Nothing can be more touching than to behold a soft and tender female, who had been all weakness and dependence, and alive to every trivial roughness while treading the prosperous paths of life, suddenly rising by mental force to be the comforter and supporter of her husband under misfortune, and abiding with unshrinking firmness the bitterest blast of adversity.
“The last word” is the most dangerous of internal machines; and husband and wife should no more fight to get it than they would struggle for the possession of a lighted bombshell.
Even the happiest choice, where favoring heaven has equal love and easy fortune given, think not, the husband gained, that all is done; the prize of happiness must still be won; and, oft, the careless find it to their cost, the lover in the husband may be lost; the graces might, alone, his heart allure; they and the virtues, meeting, must secure.
Some truths between husband and wife must be spoken with sweetness. Wounded vanity is fatal to love. It makes one hate the person who inflicted the wound. In married conversation, as in surgery, the knife must be used with care.
The husband needs to be blind at times; the wife deaf; both need much of the time to be dumb.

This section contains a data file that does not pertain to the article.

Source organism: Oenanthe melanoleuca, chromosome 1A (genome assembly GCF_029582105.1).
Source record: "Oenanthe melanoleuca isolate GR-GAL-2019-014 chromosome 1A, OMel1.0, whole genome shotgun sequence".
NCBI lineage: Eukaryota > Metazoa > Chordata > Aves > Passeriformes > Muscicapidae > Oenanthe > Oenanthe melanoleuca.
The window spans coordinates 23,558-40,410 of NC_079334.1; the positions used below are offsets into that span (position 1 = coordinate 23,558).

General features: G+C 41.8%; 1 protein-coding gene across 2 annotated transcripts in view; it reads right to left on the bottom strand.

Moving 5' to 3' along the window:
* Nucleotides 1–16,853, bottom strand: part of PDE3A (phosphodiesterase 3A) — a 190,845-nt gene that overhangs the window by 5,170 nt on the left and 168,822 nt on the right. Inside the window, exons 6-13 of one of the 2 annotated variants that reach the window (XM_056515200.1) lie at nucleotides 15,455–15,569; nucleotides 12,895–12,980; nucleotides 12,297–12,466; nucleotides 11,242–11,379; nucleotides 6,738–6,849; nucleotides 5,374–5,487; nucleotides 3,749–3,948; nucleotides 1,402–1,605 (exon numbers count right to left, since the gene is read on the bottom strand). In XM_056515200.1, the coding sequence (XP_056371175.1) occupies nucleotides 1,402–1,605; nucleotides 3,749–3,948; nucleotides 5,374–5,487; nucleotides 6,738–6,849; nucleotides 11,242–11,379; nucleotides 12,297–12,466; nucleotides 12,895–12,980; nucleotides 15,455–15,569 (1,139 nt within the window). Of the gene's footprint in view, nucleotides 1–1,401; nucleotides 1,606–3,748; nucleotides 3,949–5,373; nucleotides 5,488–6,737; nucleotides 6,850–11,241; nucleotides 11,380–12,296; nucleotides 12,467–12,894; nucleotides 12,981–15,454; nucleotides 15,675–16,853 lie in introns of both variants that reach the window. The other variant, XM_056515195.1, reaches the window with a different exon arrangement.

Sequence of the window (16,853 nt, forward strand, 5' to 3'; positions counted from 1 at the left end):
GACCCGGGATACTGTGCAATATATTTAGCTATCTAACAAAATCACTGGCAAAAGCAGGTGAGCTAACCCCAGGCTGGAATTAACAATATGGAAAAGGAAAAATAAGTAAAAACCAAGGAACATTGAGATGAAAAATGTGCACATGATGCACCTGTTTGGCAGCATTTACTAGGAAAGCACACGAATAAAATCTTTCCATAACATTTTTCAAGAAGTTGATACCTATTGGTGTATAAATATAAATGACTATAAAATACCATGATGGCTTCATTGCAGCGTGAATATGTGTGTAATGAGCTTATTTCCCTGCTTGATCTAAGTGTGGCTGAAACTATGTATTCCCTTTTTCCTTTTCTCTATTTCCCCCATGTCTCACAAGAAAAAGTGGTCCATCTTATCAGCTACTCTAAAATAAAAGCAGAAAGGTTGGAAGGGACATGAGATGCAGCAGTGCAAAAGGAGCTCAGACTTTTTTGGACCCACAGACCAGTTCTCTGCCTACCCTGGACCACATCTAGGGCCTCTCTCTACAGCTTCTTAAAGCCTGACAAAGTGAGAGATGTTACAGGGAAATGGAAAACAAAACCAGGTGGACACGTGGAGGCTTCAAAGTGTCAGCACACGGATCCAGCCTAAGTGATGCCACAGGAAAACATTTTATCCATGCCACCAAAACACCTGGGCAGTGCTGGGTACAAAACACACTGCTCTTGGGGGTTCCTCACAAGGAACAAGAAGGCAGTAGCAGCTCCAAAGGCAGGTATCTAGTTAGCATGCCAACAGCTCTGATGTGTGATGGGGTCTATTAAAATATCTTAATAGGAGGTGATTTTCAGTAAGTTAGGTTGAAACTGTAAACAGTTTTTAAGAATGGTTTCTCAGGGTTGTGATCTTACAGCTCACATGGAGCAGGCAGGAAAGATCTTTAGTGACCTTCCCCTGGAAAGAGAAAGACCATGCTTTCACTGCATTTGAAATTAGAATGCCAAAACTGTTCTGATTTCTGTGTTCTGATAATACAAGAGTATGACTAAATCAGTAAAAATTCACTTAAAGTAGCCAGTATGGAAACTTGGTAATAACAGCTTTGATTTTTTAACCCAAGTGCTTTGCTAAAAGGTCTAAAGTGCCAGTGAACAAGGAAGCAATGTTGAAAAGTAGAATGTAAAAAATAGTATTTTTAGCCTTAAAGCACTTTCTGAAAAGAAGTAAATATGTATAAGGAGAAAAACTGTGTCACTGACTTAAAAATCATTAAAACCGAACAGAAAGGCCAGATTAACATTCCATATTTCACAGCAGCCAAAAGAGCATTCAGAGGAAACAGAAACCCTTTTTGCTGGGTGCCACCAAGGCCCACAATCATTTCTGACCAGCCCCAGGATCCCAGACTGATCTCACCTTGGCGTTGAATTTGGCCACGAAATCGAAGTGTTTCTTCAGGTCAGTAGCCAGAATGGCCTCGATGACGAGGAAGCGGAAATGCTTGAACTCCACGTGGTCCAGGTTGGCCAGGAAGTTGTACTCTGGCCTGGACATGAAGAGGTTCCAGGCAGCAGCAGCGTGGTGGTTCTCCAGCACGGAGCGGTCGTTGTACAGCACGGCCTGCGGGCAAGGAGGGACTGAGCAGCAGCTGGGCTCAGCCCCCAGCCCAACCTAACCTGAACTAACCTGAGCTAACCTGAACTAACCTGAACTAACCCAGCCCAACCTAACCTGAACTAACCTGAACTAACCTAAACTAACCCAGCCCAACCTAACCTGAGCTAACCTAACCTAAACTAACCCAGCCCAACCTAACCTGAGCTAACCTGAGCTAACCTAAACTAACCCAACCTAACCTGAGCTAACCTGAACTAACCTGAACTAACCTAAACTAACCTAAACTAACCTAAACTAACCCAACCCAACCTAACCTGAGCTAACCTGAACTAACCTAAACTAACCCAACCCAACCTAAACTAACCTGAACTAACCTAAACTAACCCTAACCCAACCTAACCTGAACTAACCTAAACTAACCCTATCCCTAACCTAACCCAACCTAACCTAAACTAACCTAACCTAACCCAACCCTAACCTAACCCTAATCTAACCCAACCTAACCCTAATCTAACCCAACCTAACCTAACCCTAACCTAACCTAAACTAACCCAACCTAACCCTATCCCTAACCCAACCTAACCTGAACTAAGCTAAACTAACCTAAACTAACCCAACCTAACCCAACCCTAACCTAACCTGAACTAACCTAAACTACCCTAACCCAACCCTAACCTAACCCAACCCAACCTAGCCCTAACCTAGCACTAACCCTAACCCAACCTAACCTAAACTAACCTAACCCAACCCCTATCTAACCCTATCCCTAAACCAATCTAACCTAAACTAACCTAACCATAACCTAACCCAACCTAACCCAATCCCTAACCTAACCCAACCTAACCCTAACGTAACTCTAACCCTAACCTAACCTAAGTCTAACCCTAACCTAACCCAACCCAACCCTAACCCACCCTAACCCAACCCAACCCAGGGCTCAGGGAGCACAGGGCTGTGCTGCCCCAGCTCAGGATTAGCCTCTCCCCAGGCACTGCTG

We should behave toward our country as women do toward men they love. A loving wife will do anything for her husband except stop criticizing and trying to improve him. We should cast the same affectionate but sharp glance at our country. We should love it, but also insist upon telling all its faults. The noisy empty "patriot" not the critic is the dangerous citizen.
Verily, not for love of the husband is a husband dear, but for love of the Soul a husband is dear.
As one whose husband and mother-in-law have both died the victims of murder assassination, I stand firmly and unequivocally opposed to the death penalty for those convicted of capital offenses. An evil deed is not redeemed by an evil deed of retaliation. Justice is never advanced in the taking of a human life. Morality is never upheld by legalized murder.
The relation of love between husband and wife is in itself not objective, because even if their feeling is their substantial unity, still this unity has no objectivity. Such objectivity parents first acquire in their children, in whom they can see objectified the entirety of their union.